8.  The starter is ripe when a curd forms. This curd should be soft and like custard in appearance.

9.  After the starter is ripe, hold it at 50° F. or a few degrees lower until time to use. For best results a starter should not be held longer than a few hours.

10.  Upon examination the curd should be smooth and compact, without gas pockets. Gas shows the presence of undesirable bacteria.

Farm Butter-making (Trueman, Conn. Exp. Sta.)

The farmer will not ask, is it more scientific to make butter than to sell milk, or is it less trouble, or does it take less time and work, but, does it pay ? That question can best be answered by a comparison of the amount received for 1000 pounds of milk by each method.

One thousand pounds of milk equals 465 quarts. At 31/2 cents per quart, its value is \$16.27. The value of the same amount of milk made into butter will depend upon the richness of the milk. If it will test 4 per cent of fat, then the 1000 pounds will contain 40 pounds of fat. Under ordinary conditions this will make about 44.5 pounds of butter. This at 35 cents per pound is worth \$15.57. Add to this the value of 800 pounds of skim milk and 150 pounds of buttermilk, a total of 950 pounds at 25 cents per hundredweight, equal to \$2.37, a total of \$17.94 for the 1000 pounds of milk when made into butter. This gives a balance of \$1.67, in favor of making butter, to say nothing of the value of the fertilizer material in the skim milk and the profit in having healthy, rapid-growing calves.

It will readily be seen that the side on which the profit will appear will depend wholly on the prices received for milk and butter. If the milk is sold at the farm at four cents per quart and the butter must be sold at 30 cents per pound, then the margin of profit would amount to \$2.88 per 1000 pounds of milk, in favor of selling by the quart, provided the milk tests 4 per cent as in the first case.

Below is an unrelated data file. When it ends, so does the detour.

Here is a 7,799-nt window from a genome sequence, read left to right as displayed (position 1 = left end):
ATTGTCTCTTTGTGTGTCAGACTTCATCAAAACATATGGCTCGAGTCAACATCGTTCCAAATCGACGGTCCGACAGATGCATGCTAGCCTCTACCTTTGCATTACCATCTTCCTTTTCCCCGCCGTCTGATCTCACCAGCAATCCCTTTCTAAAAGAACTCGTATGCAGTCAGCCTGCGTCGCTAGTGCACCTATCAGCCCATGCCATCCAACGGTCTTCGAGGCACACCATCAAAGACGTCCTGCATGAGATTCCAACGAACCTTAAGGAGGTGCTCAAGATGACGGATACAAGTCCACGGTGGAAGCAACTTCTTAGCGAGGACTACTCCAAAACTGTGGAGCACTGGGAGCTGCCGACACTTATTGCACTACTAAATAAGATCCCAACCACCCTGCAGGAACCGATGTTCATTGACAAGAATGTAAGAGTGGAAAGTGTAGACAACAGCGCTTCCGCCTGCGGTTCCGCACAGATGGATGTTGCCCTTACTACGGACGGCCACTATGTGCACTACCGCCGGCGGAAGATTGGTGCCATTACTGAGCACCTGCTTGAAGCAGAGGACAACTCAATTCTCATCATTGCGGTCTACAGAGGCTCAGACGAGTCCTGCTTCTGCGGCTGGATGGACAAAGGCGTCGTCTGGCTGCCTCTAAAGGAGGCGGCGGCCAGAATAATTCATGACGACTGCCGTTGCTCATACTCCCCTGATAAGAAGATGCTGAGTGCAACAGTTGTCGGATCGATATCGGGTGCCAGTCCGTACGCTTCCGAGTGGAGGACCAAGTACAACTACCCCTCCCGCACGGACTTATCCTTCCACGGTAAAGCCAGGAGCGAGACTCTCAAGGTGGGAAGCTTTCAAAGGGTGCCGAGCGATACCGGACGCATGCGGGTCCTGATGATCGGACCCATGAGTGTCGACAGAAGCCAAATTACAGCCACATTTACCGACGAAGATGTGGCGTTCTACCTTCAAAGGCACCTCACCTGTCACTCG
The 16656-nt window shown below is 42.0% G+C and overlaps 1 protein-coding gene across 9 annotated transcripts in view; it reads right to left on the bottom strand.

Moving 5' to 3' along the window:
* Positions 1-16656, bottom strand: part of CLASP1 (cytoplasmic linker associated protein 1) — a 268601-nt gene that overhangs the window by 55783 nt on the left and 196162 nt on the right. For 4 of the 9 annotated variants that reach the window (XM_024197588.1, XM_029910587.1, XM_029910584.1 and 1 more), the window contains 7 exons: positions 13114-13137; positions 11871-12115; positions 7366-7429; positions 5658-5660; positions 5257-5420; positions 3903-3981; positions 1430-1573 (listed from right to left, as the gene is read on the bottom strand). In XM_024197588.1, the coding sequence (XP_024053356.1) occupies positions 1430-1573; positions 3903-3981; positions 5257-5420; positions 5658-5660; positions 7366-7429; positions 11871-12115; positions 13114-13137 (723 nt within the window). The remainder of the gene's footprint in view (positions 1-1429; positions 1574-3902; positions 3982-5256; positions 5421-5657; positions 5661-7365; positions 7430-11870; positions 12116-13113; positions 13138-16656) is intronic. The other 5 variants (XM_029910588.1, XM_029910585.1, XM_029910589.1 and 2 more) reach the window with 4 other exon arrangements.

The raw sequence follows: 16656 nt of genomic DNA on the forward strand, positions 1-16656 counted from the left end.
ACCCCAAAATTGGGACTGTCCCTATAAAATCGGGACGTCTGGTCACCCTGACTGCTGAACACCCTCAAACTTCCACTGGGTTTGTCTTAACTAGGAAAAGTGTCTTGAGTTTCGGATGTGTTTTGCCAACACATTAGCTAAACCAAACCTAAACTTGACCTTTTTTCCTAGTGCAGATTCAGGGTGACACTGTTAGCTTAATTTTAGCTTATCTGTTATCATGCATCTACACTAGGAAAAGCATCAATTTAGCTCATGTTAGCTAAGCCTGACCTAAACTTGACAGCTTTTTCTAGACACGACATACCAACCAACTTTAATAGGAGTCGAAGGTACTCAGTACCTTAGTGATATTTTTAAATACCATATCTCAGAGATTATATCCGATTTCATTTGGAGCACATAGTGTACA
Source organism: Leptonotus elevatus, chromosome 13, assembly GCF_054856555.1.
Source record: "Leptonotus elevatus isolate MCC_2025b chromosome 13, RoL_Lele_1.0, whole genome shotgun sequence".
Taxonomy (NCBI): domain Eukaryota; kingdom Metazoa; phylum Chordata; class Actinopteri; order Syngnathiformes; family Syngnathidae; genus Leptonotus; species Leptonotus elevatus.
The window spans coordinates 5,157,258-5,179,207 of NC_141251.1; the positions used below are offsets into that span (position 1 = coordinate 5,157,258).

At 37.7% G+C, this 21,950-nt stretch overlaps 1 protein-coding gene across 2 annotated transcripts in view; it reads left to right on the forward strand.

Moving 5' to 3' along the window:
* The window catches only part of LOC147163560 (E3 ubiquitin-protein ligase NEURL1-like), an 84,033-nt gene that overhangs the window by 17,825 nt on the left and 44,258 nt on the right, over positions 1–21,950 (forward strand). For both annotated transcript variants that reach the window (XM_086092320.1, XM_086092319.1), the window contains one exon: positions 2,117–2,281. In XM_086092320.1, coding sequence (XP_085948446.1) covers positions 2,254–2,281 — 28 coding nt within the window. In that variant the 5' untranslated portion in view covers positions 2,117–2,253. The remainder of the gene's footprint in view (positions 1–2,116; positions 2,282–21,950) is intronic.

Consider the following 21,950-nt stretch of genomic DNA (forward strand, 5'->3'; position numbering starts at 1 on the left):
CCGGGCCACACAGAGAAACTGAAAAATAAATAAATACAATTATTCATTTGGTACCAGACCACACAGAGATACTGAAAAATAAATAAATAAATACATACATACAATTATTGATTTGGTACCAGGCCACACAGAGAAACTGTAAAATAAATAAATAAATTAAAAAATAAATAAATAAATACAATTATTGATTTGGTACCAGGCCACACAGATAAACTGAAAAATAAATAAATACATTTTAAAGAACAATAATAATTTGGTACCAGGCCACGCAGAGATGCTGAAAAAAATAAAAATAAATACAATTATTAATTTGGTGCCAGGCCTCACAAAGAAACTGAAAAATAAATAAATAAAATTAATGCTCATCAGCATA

If, however, the herd in question consisted of well-bred Jerseys, giving milk testing 5 per cent on the average, the result would be somewhat different:

1000 lb. milk ................................. 465 quarts

465 quarts @ 4 C................................... \$18.60

1000 lb. milk testing 5%.......................... 50 lb. fat

50 lb. fat .................................. 57 lbs. butter

57 lb. butter @ 30 C............................... \$17.10

950 lb. skim milk and buttermilk @ 25 C per cwt....... 2.37

Total ............................................ \$19.47

This leaves a balance of 87 cents per 1000 pounds of milk, in favor of making butter.

Bitter milk and cream.

Milk may have an acrid, bitter taste, caused by the cows eating ragweed, an herb which is common in pastures late in the summer. Flavors produced by what the cows eat are most noticeable when the milk is first drawn from the udder, while flavors produced by the growth of bacteria get worse as the milk gets older. The only remedy for ragweed flavor is to remove the cows from the pasture containing the weed.

Bitter milk is sometimes given by cows that are advanced in their period of lactation and giving a small quantity of milk. Such cows should be dried up at once.

Certain bacteria that develop at low temperatures may produce bitter flavors in the ripening cream. In this case the cream is all right when fresh but gradually develops the bitter flavor. This can be stopped by using plenty of steam or boiling water to sterilize thoroughly all utensils, and by using a good active starter to hasten the development of lactic acid. The cream should not be allowed to get old and the temperature should be kept up to 70° F. or 75° F. during ripening.

Why butter will not " come."

One of the most common complaints is that the butter will not come. This generally happens in the fall in herds where the cows freshen in the spring or early winter. When fall comes, these cows have been milking a long time and are not giving much milk. The character of the milk changes as the lactation period advances. The per cent of fat and of solids-not-fat, increases. This makes the cream more viscous, and more inclined to "whip," or to froth up and fill the churn. When this happens, and the churn is full of frothy cream, about the only thing to do is to add hot water to warm up the fat and to destroy the viscosity of the cream. Such treatment will not make the best of butter, but is better than churning all day and finally becoming so discouraged that the whole churning is thrown out.